The population of Jerome peaked at 15,000 in the 1920's and declined to one person (Father John) in 1954. It is now designated a National Historic District by the federal government and is a thriving tourist and artist community with a population of about 450.
It's a fascinating place to visit - most of the buildings are the original ones, fixed up and renovated but retaining their original look. Some buildings have slid a bit on the 30 degree incline the city is built on and these broken buildings, including the old jail, have been left where they slid.
|The rest of this building has long since disappeared. A glass|
blowing studio has been built behind it.
|This is the old jail which gravity pulled down the 30 degree slope,|
making it totally unusable since the walls pulled apart in the shift.
The town itself is built on a series of four or five streets on switchbacks up the mountain. It's a wonder more of them didn't succumb to the pull of gravity.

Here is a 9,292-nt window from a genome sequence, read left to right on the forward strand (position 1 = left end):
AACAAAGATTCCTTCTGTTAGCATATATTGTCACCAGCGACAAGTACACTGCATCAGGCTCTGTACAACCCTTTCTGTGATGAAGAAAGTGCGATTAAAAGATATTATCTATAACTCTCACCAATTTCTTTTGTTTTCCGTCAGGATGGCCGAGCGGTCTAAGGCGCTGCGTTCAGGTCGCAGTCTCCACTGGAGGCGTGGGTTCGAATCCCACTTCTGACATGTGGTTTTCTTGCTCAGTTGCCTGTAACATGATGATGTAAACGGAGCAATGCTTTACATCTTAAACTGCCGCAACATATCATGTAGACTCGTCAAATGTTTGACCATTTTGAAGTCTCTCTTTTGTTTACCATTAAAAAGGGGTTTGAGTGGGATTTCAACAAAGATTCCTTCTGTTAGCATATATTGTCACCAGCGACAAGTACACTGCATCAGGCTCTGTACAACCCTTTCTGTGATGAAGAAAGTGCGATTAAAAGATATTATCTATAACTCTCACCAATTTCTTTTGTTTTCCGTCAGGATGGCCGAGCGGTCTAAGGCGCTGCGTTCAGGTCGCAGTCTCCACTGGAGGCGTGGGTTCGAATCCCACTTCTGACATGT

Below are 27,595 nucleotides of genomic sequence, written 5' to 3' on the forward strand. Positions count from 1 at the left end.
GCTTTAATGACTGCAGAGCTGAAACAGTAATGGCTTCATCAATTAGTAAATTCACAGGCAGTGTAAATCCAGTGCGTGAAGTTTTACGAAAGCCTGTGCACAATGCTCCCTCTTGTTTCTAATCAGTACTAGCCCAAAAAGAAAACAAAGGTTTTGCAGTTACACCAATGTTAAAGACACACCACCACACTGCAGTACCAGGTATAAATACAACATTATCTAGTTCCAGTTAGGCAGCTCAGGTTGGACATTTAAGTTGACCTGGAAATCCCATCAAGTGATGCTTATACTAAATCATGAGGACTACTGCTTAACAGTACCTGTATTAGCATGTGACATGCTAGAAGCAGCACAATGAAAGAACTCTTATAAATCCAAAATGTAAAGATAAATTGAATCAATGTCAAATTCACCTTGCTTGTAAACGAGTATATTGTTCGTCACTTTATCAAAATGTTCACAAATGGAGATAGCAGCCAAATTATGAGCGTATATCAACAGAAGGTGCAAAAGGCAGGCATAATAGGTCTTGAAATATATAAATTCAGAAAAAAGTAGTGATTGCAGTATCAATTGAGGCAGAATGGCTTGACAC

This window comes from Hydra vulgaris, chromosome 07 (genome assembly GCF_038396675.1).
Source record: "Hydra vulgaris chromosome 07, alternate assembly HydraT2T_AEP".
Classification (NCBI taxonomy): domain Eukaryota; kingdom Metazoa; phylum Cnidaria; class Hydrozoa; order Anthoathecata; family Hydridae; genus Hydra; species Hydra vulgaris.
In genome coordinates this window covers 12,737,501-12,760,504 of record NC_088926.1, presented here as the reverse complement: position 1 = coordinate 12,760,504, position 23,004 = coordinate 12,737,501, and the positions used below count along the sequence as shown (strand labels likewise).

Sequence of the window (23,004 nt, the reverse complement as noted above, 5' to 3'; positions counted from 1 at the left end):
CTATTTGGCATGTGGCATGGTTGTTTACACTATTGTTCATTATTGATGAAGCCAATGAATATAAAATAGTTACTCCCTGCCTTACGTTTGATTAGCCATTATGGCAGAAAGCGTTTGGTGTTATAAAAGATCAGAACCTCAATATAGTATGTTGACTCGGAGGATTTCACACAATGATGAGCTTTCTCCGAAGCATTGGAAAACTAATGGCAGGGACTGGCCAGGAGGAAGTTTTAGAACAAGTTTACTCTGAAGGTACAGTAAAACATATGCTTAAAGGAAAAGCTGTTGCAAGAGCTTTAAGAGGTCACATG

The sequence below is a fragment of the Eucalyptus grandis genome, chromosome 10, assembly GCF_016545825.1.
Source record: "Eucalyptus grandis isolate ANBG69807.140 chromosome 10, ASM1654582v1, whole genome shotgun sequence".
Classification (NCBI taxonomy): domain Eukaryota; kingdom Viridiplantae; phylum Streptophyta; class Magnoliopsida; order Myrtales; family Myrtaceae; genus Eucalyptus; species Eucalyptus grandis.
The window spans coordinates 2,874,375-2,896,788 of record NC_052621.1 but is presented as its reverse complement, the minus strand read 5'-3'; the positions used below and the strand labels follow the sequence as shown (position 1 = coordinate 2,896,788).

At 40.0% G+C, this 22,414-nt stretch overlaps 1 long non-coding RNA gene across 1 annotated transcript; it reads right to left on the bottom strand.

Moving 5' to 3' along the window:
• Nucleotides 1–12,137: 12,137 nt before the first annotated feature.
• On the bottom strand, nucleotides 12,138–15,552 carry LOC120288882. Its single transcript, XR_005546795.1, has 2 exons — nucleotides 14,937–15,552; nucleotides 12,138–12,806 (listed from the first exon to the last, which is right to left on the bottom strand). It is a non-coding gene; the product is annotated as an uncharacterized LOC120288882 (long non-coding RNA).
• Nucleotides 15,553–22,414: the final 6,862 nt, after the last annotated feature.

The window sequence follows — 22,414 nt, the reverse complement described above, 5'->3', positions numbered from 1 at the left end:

|Emily and Allan on one of the lower roads.|
|The houses were built close together almost as if they were holding one|
another up. Its strange to see the late model cars on the narrow roads,
but the motorcycle in the foreground looks like it belongs there.
|This is a small yard down a flight of stairs between two houses. The artisan who maintains it|
collects all manner of interesting sculptures, antiques, and junk for passersby
to look at from the street level.
|I love this picture of a tree growing up through the window|
of a deserted building and finally reaching street level above.
There are a lot of lovely shops displaying the art created by the artisans who live in Jerome, as well as museums, gift shops, restaurants, etc. I would have taken pictures of them too but I forgot to recharge my camera's battery so it died in Jerome - very appropriate somehow.
The following pictures are ones Emily took as we drove up Mingus Mountain behind Jerome - beautiful red cliffs.
Arizona....how can you not love it!